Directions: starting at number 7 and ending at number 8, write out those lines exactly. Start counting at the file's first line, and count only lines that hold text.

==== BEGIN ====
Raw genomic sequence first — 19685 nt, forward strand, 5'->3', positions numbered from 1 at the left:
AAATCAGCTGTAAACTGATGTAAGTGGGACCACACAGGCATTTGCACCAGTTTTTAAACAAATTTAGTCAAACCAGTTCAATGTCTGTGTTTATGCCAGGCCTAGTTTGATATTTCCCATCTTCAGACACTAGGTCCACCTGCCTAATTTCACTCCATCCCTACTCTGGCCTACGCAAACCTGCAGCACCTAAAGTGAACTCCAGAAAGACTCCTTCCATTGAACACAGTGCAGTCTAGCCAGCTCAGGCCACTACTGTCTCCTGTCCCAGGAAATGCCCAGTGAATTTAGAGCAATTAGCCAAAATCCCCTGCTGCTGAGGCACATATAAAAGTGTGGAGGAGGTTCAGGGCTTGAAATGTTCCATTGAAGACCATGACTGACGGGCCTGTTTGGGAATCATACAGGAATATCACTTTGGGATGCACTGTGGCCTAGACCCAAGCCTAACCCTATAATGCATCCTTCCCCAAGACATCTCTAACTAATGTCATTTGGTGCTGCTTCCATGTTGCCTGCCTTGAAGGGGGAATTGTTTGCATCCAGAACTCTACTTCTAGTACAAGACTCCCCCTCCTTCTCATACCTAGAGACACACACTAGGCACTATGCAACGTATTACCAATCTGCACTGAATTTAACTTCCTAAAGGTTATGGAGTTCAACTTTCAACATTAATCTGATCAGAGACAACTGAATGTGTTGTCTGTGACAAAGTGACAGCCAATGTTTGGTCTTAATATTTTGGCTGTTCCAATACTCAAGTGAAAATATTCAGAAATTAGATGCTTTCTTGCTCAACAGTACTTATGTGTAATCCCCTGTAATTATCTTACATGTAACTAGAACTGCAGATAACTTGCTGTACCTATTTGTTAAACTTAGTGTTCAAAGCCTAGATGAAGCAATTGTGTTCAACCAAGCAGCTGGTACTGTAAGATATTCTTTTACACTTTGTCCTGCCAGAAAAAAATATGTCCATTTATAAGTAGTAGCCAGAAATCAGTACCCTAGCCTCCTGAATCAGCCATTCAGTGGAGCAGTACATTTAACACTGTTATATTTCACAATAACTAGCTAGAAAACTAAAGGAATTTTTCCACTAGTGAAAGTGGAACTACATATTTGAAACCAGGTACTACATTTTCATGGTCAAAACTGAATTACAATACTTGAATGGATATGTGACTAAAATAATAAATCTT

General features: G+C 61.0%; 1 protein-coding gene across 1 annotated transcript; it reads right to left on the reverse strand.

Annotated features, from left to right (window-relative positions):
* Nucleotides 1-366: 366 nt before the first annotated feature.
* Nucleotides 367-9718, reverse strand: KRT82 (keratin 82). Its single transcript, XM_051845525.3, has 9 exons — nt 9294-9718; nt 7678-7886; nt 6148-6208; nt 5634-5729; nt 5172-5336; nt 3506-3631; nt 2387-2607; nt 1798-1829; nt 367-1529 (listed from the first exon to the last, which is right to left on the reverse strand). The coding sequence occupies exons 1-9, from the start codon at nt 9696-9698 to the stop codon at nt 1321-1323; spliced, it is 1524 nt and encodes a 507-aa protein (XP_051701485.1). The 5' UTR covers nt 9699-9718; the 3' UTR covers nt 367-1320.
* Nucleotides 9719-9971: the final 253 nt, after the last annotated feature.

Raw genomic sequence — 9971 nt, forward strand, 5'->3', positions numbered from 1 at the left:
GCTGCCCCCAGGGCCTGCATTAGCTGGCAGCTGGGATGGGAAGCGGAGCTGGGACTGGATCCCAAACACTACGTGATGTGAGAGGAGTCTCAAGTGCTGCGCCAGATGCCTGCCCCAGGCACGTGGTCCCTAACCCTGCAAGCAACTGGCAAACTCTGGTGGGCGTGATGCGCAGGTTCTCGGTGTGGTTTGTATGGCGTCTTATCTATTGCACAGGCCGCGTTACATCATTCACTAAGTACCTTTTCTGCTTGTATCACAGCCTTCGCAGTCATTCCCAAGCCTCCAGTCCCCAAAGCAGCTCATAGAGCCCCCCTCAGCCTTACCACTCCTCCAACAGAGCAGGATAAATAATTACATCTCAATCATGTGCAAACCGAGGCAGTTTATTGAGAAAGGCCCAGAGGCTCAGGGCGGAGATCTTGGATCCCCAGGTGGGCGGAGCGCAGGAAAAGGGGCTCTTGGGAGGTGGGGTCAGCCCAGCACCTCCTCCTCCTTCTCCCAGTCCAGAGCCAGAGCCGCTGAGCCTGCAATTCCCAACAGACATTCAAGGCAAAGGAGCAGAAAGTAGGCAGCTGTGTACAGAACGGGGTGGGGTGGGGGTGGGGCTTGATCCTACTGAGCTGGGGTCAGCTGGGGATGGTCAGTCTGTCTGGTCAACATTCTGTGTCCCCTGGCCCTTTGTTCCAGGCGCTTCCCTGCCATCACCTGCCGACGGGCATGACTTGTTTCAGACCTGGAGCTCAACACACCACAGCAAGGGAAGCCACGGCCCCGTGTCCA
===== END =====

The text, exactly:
* Nucleotides 9719-9971: the final 253 nt, after the last annotated feature.

Raw genomic sequence — 9971 nt, forward strand, 5'->3', positions numbered from 1 at the left: